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Resolved: On balance, standardized testing is beneficial to K-12 education in the United States.
I’m not even going to bother talking about how terrible this topic is. Let’s just get into the arguments.
Nothing in this resolution really needs to be defined. We all know what standardized testing is, and what K-12 education is. We also know what the United States is. The only thing to keep in mind is that you do, in fact, have to defend the actual standardized test that occur in the U.S. You cannot argue in a hypothetical world where standardized testing is carried out properly. The reason for this is the word “is.” The resolution is asking you to evaluate reality, not make a normative judgment about the ideal state of things.
The important thing here is to develop a framework which explains what being “beneficial” entails. If something is beneficial to education, what criteria must it fulfill?
1. Measurable Improvement – The mark of a strong educational system is its ability to measure improvement. There need to be objective metrics which evaluate whether teachers, schools, and students are improving and how they’re performing in relation to each other. Standardized test allow this to happen. They allow for the comparison of educational systems, along with longitudinal comparisons of performance. Additionally, they allow for the identification of areas of need.
2. Economic Benefits – Standardized tests economically benefit an already strapped education system. They are easy to administer, take less time, and are easier to evaluate. Therefore, they allow resources to go where they’re more needed.
3. Selection for the Working World – Standardized tests allow for an objective metric for post K-12 institutions to select students and employees. This is good for pre-secondary education because it allows schools to easily set standards, goals, and curricula.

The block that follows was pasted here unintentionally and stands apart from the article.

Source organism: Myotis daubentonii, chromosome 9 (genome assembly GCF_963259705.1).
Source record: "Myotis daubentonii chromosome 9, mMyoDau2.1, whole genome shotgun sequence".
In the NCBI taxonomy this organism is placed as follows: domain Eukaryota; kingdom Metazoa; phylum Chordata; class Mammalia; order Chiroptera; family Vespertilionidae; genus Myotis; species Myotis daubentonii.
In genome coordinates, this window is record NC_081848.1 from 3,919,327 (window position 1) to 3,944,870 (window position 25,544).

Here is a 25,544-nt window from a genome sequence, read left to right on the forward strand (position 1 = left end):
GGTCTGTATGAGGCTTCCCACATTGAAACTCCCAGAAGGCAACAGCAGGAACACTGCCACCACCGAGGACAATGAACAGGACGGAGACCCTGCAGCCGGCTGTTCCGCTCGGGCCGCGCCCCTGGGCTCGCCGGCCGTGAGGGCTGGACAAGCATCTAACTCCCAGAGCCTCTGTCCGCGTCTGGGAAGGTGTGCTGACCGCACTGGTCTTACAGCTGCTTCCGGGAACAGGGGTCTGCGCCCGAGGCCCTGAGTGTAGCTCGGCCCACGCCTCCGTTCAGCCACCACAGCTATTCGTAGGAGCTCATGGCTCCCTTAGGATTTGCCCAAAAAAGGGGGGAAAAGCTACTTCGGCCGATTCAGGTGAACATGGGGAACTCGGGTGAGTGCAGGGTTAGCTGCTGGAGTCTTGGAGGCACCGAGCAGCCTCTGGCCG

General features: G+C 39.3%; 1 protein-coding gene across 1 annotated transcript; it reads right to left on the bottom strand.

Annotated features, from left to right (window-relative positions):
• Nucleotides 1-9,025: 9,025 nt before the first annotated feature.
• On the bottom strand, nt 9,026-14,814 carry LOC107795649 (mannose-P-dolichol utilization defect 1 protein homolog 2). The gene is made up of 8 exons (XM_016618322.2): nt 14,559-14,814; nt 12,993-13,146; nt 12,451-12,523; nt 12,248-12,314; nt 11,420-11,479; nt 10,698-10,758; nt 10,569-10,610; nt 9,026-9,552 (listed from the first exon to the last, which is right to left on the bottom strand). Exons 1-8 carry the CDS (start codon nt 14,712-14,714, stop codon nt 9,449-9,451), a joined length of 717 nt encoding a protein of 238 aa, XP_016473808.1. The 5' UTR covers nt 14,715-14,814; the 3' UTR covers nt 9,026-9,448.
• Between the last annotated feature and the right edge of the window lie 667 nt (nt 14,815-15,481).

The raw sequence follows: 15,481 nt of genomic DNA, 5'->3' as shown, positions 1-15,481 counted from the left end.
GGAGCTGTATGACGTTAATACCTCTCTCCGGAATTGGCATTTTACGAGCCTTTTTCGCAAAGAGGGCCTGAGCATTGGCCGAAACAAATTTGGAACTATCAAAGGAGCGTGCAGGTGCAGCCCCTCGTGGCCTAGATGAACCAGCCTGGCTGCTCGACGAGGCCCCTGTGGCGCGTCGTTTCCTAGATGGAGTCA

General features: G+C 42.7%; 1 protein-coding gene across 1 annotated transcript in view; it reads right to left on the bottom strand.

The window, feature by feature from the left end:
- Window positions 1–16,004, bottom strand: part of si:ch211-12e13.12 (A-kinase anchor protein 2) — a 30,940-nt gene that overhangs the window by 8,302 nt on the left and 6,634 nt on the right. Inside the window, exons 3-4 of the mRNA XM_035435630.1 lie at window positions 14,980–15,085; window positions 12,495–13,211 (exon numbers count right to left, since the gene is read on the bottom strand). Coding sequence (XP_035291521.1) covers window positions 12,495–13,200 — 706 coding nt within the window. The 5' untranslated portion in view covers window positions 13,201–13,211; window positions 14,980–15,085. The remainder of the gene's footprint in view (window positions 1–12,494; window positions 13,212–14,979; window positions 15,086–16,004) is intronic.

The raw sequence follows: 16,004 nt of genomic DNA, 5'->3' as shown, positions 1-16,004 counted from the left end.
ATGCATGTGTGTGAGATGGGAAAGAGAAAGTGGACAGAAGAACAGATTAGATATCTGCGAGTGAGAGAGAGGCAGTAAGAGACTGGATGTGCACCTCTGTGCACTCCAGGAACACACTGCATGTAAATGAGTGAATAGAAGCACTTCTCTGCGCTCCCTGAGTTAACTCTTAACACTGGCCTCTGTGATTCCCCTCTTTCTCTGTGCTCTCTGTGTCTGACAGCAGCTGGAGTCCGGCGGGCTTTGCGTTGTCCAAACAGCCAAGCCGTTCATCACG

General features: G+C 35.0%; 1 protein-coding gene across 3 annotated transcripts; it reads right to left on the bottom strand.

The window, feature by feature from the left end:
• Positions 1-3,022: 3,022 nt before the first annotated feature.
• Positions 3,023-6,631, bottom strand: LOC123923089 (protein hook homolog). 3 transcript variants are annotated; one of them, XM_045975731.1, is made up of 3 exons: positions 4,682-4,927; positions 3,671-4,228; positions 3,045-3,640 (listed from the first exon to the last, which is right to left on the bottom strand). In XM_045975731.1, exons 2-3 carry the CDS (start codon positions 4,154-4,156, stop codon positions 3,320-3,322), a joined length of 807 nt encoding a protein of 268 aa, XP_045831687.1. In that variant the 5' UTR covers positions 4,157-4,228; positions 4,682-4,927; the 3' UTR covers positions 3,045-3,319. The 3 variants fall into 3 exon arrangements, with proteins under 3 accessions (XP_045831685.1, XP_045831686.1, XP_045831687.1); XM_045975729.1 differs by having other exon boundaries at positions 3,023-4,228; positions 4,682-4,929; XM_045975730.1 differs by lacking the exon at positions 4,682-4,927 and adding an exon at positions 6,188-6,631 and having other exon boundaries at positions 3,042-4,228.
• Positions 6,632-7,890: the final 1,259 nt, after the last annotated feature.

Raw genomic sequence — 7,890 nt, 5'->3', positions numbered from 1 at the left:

1. Preparation for the Real World – The mark of a strong education system is its ability to prepare students for the real world. Standardized tests prevent schools from being able to do that. They do not test skills and actual knowledge retention. Instead, they test irrelevant abilities of memorization and regurgitation. Not only that, there are entire companies dedicated to teaching techniques for effective test taking for these tests, rather than teaching actual useful competencies.
2. Finland – Standardized tests don’t actually create students who perform better on standardized tests. Finland is the #1 education system in the world, as ranked by the PISA standardized test rankings. The thing is, Finland’s education system doesn’t have any standardized test. The only multiple choice individual tests Finnish students ever take is this test for international ranking. Otherwise, their system is based entirely on group activities and collective learning. So, standardized tests actually waste a large amount of resources in the U.S. because schools focus on creating students who can do well on these tests, but they go about it the entirely wrong way. It’s a really strange self-defeating cycle.
3. Fish Can’t Climb Trees – Einstein had a famous quote about how you can’t evaluate how smart a fish is by asking it to climb a tree. Standardized tests do exactly that. They try to evaluate everyone using the same metric, which is dumb, because people aren’t all the same. If you ask all the animals to climb a tree, of course the monkeys will excel, and the fish will fail. Therefore, you destroy what an education system actually ought to be, a mechanism to foster and evaluate the actual skills of students. Standardized tests are destructive.
I hope that helps you get started. Good luck!